Finally, we talked through the things that were really going to work on the cover, and came up with the ‘almost there!’ version. Planets and nebula to signal SF. A person on the cover to signal character drama rather than a broader plot. The ballistic swoosh to go with the title. The plane made much more visible to help signal pilot.

And then, well, I’ll show you the interchange after I put text on the cover and sent it to her. What’s with the author font, she asked?

Nope, Author name is always bigger! Like this? I suggested, and shot her another cover…

We can make you a queen among authors! LOL. Author name can always be bigger.

And in the end, this is what we wound up with. Along with having a lot of fun and enjoying the process along the way. Sometimes I know things, but can’t put them into words. Like why some books must have a person on the cover. And why other books are better with the distant clash of titanic space ships. It’s the perspective on the plot.

One of the other things we discussed with this cover was the lighting. My initial drafts were dark, in part because they were still sketched in and lacking some of the elements and layers that would lighten it up. But it sparked a conversation within the larger conversation about the plot arc of the entire book – a progress from darkness into the light, as the protagonist hits rock bottom and has to claw her way back into hope and a future. Which is why, on the final, I lit it to appear like she is standing in a spotlight, or a sunbeam, piercing the clouds and falling on her upturned face.

It’s highly doubtful readers will notice or appreciate this subtlety. But Dorothy and I both agreed it was an important subconscious message to send. This is not a book about dark depressed inertia. It’s going places.


You can read Dorothy’s latest here, and I highly recommend you do so. It is excellent! I’m so chuffed she picked me to help her with the cover again.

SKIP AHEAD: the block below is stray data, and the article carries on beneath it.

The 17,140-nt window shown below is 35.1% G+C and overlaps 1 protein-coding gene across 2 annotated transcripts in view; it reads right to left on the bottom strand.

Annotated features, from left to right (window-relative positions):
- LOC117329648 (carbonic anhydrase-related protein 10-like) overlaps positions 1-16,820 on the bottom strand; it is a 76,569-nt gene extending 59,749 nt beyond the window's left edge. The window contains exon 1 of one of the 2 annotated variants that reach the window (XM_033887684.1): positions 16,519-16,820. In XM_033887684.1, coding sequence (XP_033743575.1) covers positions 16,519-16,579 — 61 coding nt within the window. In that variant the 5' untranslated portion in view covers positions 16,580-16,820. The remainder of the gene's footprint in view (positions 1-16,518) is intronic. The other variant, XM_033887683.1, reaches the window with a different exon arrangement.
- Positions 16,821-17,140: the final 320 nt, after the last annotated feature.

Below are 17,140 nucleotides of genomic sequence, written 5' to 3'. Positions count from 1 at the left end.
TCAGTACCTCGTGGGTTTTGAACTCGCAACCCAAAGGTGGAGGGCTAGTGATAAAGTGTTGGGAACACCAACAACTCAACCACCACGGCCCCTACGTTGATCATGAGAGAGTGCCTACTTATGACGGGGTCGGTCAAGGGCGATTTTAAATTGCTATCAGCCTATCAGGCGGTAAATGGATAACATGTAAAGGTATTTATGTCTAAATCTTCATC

1. > Author name is always bigger!

    I wrote a book for Wiley back in the late ’80s, and one for Que in the early ’90s. They had “publisher”, “house” and “imprint” logos, some larger than the title. My name was about 3/16″ high, front cover only on the Wiley book, a hair bigger on the Que. If it was on the spine of either I don’t remember…

    Kinda got the idea that the author wasn’t a factor in their marketing…

    1. Textbooks are a whole ‘bother bag of biscuits as my daughter would say. Genre conventions dictate how large the author name is. Literary, as Dorothy and I alluded to, is small. Texts tend to be small. Non-fiction varies.

  2. — Your book cover is not a portrait of a scene in your book. Your book cover is a cohesive marketing tool that must convey the entire body of work in a single image. —

    Forgive me, Cedar, but that doesn’t seem possible.

    The consensus I’ve detected about cover art for genre works is that it “should” (my favorite word) suggest genre and sub-genre strongly, but that attempts to detail what lies beyond the cover are misguided. Your statement quoted above diverges strongly from that, unless I’m misinterpreting.

    To provide an example for discussion, what would you say about the cover for Amanda Green’s “Risen from Ashes?” While it does strongly suggest genre and sub-genre (military SF), it has no other connection to the story. If you knew only the genre and sub-genre and nothing else about the book, would you regard it as a suitable cover for such a novel?